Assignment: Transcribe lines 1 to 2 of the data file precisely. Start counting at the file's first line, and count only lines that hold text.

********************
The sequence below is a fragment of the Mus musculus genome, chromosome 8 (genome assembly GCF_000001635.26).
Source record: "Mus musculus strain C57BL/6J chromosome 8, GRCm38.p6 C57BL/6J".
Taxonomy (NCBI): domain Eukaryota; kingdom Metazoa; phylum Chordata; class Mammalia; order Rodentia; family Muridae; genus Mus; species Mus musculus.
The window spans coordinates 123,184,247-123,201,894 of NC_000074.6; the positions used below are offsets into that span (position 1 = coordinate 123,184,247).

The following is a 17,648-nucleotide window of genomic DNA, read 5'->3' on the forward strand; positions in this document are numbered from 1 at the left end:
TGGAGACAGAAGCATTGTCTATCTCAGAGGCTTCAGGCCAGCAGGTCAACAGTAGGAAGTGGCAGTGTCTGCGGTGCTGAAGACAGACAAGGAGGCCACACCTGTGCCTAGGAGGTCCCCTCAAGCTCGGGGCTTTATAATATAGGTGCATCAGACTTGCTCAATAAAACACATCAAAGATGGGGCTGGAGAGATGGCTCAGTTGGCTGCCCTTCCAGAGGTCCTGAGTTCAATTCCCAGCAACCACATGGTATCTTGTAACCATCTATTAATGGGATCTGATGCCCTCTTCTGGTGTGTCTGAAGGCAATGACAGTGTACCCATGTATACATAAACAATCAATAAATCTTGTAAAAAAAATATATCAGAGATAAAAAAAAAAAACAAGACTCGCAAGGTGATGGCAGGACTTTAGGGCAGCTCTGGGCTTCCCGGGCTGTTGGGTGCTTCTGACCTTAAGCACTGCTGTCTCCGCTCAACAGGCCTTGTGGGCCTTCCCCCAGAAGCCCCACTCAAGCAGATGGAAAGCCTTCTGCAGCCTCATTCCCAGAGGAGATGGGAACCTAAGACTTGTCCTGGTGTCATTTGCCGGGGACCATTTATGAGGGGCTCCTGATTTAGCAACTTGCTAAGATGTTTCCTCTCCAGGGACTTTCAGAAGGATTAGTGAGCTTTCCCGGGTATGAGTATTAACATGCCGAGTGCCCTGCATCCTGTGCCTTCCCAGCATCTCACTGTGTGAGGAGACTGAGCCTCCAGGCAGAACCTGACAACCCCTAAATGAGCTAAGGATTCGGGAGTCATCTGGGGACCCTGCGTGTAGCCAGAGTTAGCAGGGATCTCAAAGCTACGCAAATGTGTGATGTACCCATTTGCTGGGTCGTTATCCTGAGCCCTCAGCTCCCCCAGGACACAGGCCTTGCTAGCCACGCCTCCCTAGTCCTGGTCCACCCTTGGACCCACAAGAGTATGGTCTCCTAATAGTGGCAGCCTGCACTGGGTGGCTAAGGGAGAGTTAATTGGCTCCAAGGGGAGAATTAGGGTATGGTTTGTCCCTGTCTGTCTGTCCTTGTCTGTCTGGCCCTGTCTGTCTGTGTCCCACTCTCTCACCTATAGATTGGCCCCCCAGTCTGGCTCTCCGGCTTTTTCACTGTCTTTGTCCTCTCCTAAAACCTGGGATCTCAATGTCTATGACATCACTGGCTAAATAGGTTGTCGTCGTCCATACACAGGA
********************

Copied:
The sequence below is a fragment of the Mus musculus genome, chromosome 8 (genome assembly GCF_000001635.26).
Source record: "Mus musculus strain C57BL/6J chromosome 8, GRCm38.p6 C57BL/6J".